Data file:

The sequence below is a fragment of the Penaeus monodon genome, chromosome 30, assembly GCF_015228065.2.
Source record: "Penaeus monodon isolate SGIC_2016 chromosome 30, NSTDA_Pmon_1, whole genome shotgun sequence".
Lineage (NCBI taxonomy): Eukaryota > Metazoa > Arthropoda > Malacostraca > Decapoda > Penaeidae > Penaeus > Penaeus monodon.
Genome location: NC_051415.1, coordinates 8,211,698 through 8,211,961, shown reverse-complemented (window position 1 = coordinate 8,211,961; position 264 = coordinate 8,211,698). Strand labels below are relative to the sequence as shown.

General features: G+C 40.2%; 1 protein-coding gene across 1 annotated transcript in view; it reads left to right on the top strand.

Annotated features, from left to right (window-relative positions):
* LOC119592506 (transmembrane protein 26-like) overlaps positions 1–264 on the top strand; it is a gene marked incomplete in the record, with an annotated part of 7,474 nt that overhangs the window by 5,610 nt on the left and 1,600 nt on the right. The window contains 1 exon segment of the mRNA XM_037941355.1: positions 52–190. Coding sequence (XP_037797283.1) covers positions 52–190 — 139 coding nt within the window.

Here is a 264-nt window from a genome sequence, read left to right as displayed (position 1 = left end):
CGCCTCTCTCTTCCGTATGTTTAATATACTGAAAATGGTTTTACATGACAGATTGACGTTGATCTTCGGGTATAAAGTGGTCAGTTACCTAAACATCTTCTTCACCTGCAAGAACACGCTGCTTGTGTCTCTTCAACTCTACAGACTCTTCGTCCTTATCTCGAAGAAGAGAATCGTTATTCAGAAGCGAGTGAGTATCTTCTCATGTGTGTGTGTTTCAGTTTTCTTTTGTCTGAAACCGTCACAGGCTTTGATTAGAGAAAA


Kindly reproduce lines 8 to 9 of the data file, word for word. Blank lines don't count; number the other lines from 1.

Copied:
Here is a 264-nt window from a genome sequence, read left to right as displayed (position 1 = left end):
CGCCTCTCTCTTCCGTATGTTTAATATACTGAAAATGGTTTTACATGACAGATTGACGTTGATCTTCGGGTATAAAGTGGTCAGTTACCTAAACATCTTCTTCACCTGCAAGAACACGCTGCTTGTGTCTCTTCAACTCTACAGACTCTTCGTCCTTATCTCGAAGAAGAGAATCGTTATTCAGAAGCGAGTGAGTATCTTCTCATGTGTGTGTGTTTCAGTTTTCTTTTGTCTGAAACCGTCACAGGCTTTGATTAGAGAAAA